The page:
As a mentor we meet many children who have been exposed to words that can easily be recalled with a simple “you know”. They “know” negative things about themselves that have been told to them by others. We have the ability through our word to change the meaning of “you know”in their lives. One of the greatest tools we use as mentors it’s the tool of encouragement. We encourage with our words, with our smiles, with our nods of acknowledgment of jobs well done. A child who believes something good about themselves is not easily discouraged, because they “know”.
As we start this new mentoring year we take Jesus’ words to heart. Mark 9:42 And if anyone causes one of these little ones who believe in me to sin, it would be better for him to be thrown into the sea with a large millstone tied around his neck”
As we start this new year of mentoring, the question of why we do it is at the forefront of my mind. The answers vary from individual to individual, but mentors who enjoy this calling will agree with the following.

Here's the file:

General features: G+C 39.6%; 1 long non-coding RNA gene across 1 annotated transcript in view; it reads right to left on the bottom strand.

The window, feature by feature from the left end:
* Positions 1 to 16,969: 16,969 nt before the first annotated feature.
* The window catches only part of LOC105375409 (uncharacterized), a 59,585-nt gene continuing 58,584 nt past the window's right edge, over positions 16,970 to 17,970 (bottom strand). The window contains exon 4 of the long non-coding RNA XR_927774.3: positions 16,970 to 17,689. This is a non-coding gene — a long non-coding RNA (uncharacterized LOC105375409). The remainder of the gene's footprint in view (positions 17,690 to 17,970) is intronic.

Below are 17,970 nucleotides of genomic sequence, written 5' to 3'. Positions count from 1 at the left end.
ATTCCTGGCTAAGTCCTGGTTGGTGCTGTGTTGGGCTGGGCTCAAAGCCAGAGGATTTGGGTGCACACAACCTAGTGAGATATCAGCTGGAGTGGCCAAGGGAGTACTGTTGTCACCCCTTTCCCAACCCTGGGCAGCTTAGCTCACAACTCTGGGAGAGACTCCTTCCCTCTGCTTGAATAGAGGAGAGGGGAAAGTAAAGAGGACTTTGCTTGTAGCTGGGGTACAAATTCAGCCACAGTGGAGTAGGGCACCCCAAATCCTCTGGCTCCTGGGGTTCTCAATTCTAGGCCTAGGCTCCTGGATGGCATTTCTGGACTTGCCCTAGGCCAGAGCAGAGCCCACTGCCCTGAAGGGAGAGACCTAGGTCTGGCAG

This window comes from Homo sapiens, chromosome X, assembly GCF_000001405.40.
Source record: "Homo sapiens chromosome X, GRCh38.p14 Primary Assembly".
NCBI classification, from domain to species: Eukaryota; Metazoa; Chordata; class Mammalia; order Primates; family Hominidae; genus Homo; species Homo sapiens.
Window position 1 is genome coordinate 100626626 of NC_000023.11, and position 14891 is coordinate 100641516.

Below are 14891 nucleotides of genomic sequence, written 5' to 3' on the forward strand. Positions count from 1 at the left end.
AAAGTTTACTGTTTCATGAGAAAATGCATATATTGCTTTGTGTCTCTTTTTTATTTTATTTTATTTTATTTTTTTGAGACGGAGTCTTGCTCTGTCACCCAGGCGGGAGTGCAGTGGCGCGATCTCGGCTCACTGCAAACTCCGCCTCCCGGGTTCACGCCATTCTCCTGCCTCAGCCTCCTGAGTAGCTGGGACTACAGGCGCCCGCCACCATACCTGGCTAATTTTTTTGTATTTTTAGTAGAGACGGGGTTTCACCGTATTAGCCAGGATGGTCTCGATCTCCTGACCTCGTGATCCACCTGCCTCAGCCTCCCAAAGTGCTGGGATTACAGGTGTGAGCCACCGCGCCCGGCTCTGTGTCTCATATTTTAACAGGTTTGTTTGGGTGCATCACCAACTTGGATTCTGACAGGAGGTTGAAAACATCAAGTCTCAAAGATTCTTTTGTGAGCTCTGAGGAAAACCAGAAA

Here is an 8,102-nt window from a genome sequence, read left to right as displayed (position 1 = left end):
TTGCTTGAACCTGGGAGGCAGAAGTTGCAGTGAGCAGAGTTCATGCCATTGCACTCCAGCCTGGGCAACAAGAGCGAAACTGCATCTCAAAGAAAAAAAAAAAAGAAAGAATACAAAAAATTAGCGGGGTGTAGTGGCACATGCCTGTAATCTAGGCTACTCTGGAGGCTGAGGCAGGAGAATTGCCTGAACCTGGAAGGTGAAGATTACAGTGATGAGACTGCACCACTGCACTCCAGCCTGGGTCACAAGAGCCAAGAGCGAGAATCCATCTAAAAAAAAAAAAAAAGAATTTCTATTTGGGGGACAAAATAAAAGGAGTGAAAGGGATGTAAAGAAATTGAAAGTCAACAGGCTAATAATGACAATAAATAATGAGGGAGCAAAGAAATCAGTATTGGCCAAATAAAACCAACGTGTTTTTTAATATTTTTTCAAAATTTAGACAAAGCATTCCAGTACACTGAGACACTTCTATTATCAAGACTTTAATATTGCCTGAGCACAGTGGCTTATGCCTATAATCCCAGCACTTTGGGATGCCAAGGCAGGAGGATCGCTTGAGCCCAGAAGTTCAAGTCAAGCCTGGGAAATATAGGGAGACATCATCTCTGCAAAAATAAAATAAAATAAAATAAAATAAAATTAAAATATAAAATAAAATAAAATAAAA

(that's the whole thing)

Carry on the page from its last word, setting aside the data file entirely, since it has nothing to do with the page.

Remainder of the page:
We mentor because we know life can be hard for children and adults alike. The reality of conflict within and without is always in front of us. Many children live in one parent homes; have been eye witnesses’ to conflict in the home that has resulted in physical damage or emotional damage. Many children seek to recreate the perfect family by getting pregnant in their teen. Some run away and others stay, but drop out of high school and get stuck in menial jobs believing that the pattern of their lives is now set.
We mentor to provide a door of hope, the scent of opportunity, to overwhelm the stench of defeat. Some parents who have suffered may desire to provide these same things to their children, but are sometimes blocked by the limits of their own ability to envision something better, or the tools to achieve the greater vision in their lives or the lives of their children. We help those parents by providing what they struggle to provide. We provide time with their children, where we can fan to flame positive hopes and aspirations, and present realistic tools to make that child’s (and sometimes parent’s dream for their child) a reality.